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    Re: Will the SCotUS incorporate the 2nd amendement against the states?

    Quote Originally Posted by Scarecrow Akhbar View Post
    No.

    In most areas the Constition is painfully explicit.

    "the right of THE PEOPLE to keep AND BEAR arms SHALL NOT BE INFRINGED" is not open to debate.

    Nor has any technological advance altered the meaning of this Amendment. Frankly, as technology has advanced, the interpretation of other aspects of the Constitution has expanded to protect the freedoms of the people, hence, the First Amendment covers the Internet, and radio, and television, even though none of that could have been imagined by any of the Founding Fathers. Similarly, the concept of "cartridges", is a self-contained device including the primer, the power, and the bullet that enabled multiple firings without reloading, and the subsequent development of fully automatic firing weapons are merely advances acceptable to the original intent of the Second Amendment.

    Not to mention the fact that no one challenged the Second Amendment after all these devices had been invented, not until the mid-thirties. What magical event happened to suddenly alter the landscape then?

    Nothing.

    After all, the intent of the Second Amendment is to make sure the people had within thier immediate reach the tools to shoot uppity politicians.
    Interestingly enough the government does regulate the public airwaves eg Janet Jackson's nipple slip at the Super Bowl.

  6. #66
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    Re: Will the SCotUS incorporate the 2nd amendement against the states?

    Quote Originally Posted by Scarecrow Akhbar View Post
    No.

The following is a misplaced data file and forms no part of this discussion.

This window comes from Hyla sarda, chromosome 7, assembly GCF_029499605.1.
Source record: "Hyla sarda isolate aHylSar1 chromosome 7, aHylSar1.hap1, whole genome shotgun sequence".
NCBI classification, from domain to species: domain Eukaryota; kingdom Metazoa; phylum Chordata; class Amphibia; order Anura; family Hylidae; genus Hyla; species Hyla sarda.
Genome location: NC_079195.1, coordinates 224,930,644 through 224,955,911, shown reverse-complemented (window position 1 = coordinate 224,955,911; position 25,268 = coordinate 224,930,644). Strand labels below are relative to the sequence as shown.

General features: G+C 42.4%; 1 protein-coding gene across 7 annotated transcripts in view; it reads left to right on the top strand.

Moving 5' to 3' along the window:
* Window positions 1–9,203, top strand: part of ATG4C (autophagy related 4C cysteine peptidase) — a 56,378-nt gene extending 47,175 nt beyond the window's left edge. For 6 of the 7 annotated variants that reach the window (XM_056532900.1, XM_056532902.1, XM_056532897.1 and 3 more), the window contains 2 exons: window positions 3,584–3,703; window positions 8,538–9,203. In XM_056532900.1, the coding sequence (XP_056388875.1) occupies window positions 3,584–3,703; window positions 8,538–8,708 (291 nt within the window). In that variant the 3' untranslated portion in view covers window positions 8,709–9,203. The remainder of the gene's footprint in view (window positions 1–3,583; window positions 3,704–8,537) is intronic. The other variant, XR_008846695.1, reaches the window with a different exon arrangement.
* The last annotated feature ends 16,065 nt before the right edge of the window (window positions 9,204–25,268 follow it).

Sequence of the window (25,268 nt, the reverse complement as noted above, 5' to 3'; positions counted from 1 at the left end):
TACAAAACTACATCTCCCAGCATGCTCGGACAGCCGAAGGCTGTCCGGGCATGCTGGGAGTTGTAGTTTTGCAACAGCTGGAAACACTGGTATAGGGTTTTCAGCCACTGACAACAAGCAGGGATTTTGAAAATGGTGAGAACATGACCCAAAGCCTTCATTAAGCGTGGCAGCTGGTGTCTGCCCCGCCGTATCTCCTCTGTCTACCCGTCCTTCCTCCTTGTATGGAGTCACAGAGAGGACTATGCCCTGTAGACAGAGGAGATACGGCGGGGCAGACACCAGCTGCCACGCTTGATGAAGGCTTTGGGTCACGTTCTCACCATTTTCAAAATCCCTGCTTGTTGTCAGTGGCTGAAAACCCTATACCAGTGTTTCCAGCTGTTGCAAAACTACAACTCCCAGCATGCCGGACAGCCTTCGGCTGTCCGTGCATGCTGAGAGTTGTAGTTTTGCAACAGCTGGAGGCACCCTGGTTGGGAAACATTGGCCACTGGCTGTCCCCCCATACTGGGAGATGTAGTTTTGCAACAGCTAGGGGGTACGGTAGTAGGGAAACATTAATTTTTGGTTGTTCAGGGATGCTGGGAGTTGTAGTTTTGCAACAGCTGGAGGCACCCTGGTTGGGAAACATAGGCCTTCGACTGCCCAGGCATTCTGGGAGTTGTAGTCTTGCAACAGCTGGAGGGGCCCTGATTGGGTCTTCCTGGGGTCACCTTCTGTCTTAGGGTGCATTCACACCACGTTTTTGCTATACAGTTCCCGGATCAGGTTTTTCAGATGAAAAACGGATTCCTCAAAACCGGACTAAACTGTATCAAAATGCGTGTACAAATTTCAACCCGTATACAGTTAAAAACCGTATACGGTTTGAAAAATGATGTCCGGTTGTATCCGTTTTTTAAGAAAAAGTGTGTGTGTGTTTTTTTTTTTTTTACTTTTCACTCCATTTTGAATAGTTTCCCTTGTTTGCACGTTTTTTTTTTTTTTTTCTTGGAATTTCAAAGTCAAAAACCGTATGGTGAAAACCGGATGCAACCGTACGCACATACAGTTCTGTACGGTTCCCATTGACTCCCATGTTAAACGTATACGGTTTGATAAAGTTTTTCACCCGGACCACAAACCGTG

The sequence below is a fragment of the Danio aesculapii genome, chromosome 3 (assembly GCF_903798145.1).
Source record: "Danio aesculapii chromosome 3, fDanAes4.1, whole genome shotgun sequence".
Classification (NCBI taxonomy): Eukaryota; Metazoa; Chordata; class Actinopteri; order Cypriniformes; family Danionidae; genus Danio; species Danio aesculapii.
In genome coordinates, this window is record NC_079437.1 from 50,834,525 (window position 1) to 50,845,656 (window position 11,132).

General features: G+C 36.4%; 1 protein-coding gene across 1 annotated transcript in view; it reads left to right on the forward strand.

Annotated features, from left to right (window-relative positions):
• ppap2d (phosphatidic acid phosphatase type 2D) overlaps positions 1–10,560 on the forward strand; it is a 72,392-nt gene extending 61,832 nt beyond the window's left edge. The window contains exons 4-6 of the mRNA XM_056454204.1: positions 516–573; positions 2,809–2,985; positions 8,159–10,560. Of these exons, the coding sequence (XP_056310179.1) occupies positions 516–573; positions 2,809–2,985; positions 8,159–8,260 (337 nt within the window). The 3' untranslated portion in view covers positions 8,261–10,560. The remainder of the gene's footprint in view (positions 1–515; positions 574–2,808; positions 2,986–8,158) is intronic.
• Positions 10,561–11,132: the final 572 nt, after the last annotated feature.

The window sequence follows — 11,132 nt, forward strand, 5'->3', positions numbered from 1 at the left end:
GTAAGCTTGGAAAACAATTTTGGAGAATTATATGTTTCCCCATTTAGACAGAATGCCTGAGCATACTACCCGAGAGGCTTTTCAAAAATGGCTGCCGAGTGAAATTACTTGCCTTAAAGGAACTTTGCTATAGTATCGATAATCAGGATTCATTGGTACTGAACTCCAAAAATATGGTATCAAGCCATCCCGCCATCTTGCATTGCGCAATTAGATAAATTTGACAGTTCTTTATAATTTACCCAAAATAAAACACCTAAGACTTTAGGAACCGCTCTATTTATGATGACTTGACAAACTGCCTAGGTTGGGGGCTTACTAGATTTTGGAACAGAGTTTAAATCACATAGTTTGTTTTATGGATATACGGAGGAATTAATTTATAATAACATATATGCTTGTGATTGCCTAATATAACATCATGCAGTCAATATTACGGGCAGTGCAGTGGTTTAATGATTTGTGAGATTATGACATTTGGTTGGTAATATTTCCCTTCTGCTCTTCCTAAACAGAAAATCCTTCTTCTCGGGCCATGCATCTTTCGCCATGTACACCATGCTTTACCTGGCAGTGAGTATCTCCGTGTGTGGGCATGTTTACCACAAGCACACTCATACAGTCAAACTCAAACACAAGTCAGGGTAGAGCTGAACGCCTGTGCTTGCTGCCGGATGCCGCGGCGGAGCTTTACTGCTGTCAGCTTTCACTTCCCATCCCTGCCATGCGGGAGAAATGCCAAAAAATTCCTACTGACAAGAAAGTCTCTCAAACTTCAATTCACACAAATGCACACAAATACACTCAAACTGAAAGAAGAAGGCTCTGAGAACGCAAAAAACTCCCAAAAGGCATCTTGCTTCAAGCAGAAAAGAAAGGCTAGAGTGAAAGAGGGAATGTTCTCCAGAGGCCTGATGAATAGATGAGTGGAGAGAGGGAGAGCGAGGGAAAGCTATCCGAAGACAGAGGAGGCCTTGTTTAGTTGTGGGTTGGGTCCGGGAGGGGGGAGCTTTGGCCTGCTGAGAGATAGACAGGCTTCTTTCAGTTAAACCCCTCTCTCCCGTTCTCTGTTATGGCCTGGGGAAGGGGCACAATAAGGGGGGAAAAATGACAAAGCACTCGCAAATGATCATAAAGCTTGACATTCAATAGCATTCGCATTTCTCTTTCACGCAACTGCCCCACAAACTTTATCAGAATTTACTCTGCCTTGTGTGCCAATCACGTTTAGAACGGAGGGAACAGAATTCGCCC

In most areas the Constition is painfully explicit.

    "the right of THE PEOPLE to keep AND BEAR arms SHALL NOT BE INFRINGED" is not open to debate.
    The fact that you do not perceive nuance does not mean it is not there.

    It's just absurd to argue that much of anything in the Constitution is "painfully explicit."

    If you disagree, please explain the "painfully explicit" meanings of the following clauses:

    1. "Congress shall make no law respecting an establishment of religion, or prohibiting the free exercise thereof"

    2. "The right of the people to be secure in their persons, houses, papers, and effects, against unreasonable searches and seizures, shall not be violated"

    3. "No person shall...be deprived of life, liberty, or property, without due process of law"

    If you could come up with a comprehensive and cogent explanation of each in less than 1,000 pages, you'd have a bright future ahead of you in writing legal textbooks.
    People sleep peaceably in their beds at night only because rough men stand ready to do violence on their behalf.

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    Arrow Re: Will the SCotUS incorporate the 2nd amendement against the states?

    Quote Originally Posted by RightinNYC View Post
    I generally agree with this approach, but this is absolutely an overstatement. How can you argue that the language of the Constitution is "extremely explicit"?
    Because it is.

    Quote Originally Posted by RightinNYC View Post
    Think about the literally millions of legal questions that need to be answered - you think the Constitution has an answer for all of them?
    The constitution is a set of rules for government to follow, not citizens.

    Those millions of legal questions ? Legal = Legislative, not constitutional, and between citizens, not Congress and the POTUS.

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    Re: Will the SCotUS incorporate the 2nd amendement against the states?

    Quote Originally Posted by RightinNYC View Post
    1. "Congress shall make no law respecting an establishment of religion, or prohibiting the free exercise thereof"
    No official state church. No laws that prohibit religious liberty.


    Quote Originally Posted by RightinNYC View Post
    2. "The right of the people to be secure in their persons, houses, papers, and effects, against unreasonable searches and seizures, shall not be violated"
    Reasonable, meant that you have a reason, I.E. a warrant. Not surprising this was clipped.

    Quote Originally Posted by RightinNYC View Post
    3. "No person shall...be deprived of life, liberty, or property, without due process of law"
    No arresting without showing a judge probable cause, no killing or imprisoning or fining without a trial.

  9. #69
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    Re: Will the SCotUS incorporate the 2nd amendement against the states?